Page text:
4
    Analysis of selected original works of Machiavelli, Hobbes, Locke, Rousseau, the American founders, Bentham, Mill, Marx and Nietzsche. Emphasis on relevance to contemporary political thought and issues. Cross-listed with PHL-234.
  • POL
    *
    241
    .
    Presidential Leadership
    4
    Studies the links of elections and the media, campaign fundraising, electoral strategies, the role of the media in shaping campaigns, and the impact on public policy; offered especially in national election years, where the election can serve as a laboratory to test theories.
  • POL
    *
    242
    .
    Comparative Environmental Health Policy
    4
    Comparative analysis of the environmental-health policy process. Emphasis on applied research related to current government or non-governmental organization projects or concerns.
  • POL
    *
    243
    .
    Public Opinion and Voting
    4
    The course explores how Americans form their political beliefs and values, and how those beliefs and values influence their voting behavior. The impact of ideology, economic class, ethnicity, religion, and education are considered.
  • POL
    *
    245
    .
    The Political Experience
    4
    Explores nature of elective and administrative politics in state and local governments. Integrates cognitive and experiential learning. Includes field trips and interviews with state/local leaders in government, interest groups and media.
  • POL
    *
    280
    .
    Topics in Pollitical Science
    2-4
    Variable topics in political analysis.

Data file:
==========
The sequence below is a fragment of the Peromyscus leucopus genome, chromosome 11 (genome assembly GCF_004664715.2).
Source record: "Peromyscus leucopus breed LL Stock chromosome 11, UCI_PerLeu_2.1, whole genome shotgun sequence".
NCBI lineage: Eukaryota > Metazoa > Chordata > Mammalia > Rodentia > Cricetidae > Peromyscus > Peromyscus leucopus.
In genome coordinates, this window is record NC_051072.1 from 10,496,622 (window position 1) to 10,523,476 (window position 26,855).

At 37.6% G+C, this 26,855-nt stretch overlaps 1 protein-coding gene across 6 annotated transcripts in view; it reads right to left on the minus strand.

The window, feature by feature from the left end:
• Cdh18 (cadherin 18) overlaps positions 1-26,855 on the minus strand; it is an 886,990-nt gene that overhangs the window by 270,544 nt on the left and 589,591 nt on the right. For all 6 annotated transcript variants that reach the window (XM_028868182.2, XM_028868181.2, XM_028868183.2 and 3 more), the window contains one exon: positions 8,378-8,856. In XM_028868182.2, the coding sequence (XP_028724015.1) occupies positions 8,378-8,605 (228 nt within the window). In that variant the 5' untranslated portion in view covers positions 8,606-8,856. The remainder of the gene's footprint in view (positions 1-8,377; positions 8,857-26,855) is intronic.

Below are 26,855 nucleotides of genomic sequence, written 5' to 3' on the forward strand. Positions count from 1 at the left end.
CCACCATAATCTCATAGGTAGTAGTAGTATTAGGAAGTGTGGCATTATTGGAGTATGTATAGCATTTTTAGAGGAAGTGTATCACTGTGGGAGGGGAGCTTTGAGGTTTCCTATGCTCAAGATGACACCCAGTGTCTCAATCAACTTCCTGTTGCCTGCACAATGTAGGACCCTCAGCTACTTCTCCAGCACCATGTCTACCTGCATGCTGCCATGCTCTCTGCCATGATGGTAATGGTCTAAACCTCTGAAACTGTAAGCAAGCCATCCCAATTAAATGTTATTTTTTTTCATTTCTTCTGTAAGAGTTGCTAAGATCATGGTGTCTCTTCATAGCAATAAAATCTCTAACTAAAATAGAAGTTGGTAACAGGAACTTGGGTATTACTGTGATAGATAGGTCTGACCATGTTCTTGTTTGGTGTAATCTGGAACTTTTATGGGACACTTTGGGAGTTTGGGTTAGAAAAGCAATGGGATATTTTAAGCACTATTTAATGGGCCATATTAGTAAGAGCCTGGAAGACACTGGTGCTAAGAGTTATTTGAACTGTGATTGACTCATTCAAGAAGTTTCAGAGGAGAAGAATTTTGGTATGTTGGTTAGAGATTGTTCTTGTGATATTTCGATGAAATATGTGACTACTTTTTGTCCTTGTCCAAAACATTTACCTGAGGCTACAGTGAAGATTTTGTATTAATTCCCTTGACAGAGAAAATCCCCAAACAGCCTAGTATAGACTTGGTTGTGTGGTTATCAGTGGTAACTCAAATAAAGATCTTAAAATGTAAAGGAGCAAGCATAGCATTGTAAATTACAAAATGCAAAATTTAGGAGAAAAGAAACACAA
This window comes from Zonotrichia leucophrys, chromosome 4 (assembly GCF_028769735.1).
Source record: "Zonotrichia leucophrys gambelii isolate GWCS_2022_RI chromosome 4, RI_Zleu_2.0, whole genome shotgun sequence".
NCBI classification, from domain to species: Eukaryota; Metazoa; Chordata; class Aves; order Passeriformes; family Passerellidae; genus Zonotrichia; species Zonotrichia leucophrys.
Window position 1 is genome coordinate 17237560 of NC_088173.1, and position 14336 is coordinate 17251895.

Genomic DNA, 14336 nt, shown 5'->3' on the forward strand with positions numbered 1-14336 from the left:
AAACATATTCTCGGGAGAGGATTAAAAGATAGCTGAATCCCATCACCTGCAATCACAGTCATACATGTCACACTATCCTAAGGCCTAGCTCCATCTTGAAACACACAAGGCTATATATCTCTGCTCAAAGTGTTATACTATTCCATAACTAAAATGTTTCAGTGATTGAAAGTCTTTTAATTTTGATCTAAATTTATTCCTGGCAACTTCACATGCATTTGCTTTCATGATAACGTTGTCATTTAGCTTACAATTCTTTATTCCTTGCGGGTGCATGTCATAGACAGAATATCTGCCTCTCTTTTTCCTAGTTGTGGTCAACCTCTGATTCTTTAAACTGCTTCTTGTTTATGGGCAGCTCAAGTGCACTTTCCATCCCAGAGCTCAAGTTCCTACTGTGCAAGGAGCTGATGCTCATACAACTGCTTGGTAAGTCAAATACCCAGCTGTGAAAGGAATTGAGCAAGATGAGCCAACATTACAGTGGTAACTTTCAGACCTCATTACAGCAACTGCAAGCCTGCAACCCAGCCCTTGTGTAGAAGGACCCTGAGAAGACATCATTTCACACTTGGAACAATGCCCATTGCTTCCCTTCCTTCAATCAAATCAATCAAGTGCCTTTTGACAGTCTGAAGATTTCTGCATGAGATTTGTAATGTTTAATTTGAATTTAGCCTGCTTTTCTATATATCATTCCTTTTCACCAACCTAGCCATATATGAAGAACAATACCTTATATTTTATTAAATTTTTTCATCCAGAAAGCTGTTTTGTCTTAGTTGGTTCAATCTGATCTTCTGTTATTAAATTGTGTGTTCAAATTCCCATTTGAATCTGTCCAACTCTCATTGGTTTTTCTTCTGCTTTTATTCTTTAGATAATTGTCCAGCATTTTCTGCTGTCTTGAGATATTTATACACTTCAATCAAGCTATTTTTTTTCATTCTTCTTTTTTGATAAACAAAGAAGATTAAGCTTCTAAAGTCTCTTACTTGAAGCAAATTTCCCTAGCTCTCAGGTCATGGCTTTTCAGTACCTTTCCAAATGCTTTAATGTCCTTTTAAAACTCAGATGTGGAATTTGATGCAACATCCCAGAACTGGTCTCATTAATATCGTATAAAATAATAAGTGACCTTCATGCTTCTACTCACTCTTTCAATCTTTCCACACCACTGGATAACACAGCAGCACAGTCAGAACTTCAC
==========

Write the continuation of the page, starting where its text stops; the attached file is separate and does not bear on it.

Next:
• POL
    *
    302
    .
    Political Science Journal Club
    2
    POL-202
    The journal club introduces students to contemporary research in Political Science; sections of 202 and 302 will meet jointly. This seminar will evaluate recent peer-reviewed articles published in top-tier political science journals, helping students become familiar with contemporary research across a variety of topics. At the 302 level, students will be responsible for article selection and leading discussion of the material. Students will prepare a substantive research proposal, including literature review, which can then be further developed into a senior thesis.
  • POL
    *
    315
    .
    Ethnic Politics Case Studies
    4
    POL-215
    Explore the nature of ethnic identity, its potential for and actualization of political activism and violence, and survey the role political institutions play in mitigating or eliminating ethnopolitical activism.
  • POL
    *
    325
    .
    U.S. Foreign Policy
    4
    Study of goals of American foreign policy and U.S. role in changing world; structure, processes and politics of foreign policy-making; and U.S. foreign policy since end of WWII. Analysis of selected current U.S. foreign policy concerns.
  • POL
    *
    326
    .
    U.S. National Security Policy
    4
    Analyzes emergence and evolution of post- WWII national security state. Assesses impact of changing international environment on conceptions of “national security.”
  • POL
    *
    327
    .
    Presidential Library Research
    4